The White Pyjamas

By Mayer Kirshenblatt

I was born in a small Polish city in 1916. Our neighbor Khiel the Brunette (der shvartser Khiel, in Yiddish) was a cobbler.  Although he was a redhead and all his children were redheads, everyone called him Khiel the Brunette. To confuse matters further, people in town nicknamed another Khiel, who had dark hair, Khiel the Redhead (der geyler Khiel in Yiddish).  Khiel the Brunette and his entire family lived and worked in two rooms.

Scene I


 

Khiel the Brunette had seven daughters. Every Jew wants to have a son so that there will be someone to say Kaddish, the prayer for the dead, for him after his demise. However, every time a male child was born, something happened and the child died. The Angel of Death arrived and made off with the baby.


 

Scene II (far left panel)

In desperation Khiel the Brunette travelled to another town to seek the advice of an important Rabbi. He implored the Rabbi: "Am I to die without a male heir? Who will say the Kaddish, the prayer for the deceased, after my demise? I have seven daughters. Can I afford another one? Where will I find dowries and grooms for them all?" The Rabbi thought for a while, and came up with a solution. He said, "Go home. When your wife gets pregnant and it's a baby boy, do exactly what I tell you."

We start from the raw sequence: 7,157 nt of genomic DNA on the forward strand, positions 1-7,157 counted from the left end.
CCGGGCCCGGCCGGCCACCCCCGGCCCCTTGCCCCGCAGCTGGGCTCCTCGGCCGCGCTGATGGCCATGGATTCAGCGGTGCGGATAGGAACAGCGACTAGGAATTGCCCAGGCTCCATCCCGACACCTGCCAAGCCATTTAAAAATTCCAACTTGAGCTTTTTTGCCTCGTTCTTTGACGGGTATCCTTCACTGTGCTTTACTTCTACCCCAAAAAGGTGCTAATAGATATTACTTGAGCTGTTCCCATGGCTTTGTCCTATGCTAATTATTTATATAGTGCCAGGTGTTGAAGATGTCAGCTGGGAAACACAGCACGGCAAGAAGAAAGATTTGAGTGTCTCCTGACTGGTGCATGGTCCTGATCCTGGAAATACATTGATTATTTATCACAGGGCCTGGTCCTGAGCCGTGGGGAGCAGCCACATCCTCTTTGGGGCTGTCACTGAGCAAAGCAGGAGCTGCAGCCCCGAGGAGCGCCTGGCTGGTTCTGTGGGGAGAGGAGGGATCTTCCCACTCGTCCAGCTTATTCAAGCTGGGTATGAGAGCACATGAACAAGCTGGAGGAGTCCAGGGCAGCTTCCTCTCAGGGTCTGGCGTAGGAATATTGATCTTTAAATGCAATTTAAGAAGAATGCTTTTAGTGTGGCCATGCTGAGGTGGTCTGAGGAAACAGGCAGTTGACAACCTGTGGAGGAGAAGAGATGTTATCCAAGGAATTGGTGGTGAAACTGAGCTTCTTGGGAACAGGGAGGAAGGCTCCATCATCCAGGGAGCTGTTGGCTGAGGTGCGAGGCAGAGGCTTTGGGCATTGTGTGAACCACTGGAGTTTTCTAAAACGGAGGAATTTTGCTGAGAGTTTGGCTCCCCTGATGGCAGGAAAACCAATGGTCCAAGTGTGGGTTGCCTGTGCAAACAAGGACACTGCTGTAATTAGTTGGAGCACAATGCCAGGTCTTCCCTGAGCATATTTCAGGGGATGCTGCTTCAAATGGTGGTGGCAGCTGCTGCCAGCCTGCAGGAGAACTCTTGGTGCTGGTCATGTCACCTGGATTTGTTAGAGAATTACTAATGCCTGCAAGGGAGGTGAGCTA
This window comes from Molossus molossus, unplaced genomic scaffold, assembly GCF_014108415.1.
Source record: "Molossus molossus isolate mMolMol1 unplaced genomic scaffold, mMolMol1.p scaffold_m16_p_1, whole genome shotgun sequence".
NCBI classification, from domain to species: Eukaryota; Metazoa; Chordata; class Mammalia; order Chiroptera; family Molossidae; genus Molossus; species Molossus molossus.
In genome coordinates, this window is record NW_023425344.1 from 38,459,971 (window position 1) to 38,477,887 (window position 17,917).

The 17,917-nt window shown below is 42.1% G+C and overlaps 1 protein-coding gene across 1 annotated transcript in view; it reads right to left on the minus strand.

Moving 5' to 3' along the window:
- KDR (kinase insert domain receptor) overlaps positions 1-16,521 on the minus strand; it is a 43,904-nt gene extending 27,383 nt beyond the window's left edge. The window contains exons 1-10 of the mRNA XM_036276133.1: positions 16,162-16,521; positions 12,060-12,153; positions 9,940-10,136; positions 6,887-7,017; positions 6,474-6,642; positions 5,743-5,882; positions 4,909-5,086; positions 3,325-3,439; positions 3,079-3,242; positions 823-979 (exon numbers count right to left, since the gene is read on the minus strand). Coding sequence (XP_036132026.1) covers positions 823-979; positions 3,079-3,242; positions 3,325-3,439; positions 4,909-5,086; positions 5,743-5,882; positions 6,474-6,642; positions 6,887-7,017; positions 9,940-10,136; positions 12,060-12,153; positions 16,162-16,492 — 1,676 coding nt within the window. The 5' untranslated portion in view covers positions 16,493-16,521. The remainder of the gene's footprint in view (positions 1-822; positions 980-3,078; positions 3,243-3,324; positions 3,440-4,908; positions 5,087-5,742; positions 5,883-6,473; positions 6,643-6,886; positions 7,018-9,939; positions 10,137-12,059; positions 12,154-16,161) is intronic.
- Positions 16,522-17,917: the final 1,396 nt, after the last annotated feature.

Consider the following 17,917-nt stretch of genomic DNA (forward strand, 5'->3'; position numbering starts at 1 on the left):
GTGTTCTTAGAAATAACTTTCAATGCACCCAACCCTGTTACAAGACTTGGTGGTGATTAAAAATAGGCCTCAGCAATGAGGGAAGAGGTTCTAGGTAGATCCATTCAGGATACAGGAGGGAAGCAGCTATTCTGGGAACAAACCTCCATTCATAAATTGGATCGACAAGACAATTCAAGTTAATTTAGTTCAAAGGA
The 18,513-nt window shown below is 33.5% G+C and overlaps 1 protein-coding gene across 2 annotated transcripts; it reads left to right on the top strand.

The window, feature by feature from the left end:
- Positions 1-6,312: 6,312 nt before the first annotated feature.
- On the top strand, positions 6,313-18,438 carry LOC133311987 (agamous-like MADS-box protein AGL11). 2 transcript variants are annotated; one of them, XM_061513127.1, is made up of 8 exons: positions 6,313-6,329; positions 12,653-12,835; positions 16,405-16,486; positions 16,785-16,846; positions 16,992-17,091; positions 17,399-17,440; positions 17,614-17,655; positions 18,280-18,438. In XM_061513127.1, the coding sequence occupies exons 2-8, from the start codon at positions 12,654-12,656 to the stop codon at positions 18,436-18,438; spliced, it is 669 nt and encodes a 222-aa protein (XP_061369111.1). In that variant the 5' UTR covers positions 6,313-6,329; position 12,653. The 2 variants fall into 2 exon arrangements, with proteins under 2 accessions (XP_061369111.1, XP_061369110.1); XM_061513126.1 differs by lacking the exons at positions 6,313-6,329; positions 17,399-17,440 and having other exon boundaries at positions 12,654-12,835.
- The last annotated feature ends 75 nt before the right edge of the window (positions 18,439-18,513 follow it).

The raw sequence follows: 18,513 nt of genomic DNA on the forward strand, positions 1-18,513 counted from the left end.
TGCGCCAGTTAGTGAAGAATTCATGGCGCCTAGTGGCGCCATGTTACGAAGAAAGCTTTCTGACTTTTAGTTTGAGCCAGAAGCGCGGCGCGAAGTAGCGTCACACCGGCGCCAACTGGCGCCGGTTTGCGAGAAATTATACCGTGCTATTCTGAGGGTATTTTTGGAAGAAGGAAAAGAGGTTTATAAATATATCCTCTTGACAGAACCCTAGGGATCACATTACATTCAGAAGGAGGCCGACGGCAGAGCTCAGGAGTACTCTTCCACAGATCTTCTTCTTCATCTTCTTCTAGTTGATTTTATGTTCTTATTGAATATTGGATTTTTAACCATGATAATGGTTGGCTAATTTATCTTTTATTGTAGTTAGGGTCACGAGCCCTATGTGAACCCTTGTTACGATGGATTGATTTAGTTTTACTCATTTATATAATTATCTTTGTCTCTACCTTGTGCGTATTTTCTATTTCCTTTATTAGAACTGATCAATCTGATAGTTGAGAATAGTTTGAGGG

Scene III

The next time a baby boy was born, Yekhiel the Brunette followed the Rabbi's instructions exactly.  First, the Rabbi had given Yekhiel an amulet and told him to make the boy wear it all the time. The amulet would ward off evil spirits. Secondly, the child must always be dressed in white. Jews always bury their dead in white burial shrouds. The white clothes would fool the Angel of Death, the malakh hamoves, into thinking the boy was already dead, so he would not take him. This time the boy survived.

Scene IV (far right panel)

When I left Opatow in 1934, the boy was eight years old. I was told that even as a teenager, the boy still wore the white pyjamas. He was dressed in white in 1942 when the Nazis expelled the Jews from Apt. The boy in white pyjamas perished with all the others.

...

Mayer Kirshenblatt was born in Opatow (Apt in Yiddish), Poland, in 1916. He immigrated to Canada in 1934 and has lived in Toronto ever since. When he was seventy-four years old, he began painting everything he could remember about growing up in his hometown. He recently completed a book, based on his paintings and his stories, in collaboration with his daughter. The White Pyjamas is his first toy theatre and he is very proud to be included in this exhibition. He would like to thank Jennifer Romaine for inspiring him to make a toy theatre and helping him create it. He is also grateful to Stephen Kaplin for helping him to make some things stand up and other things move.


Steve Kaplin                          Mayer Kirshenblatt


Jennifer Romaine
 

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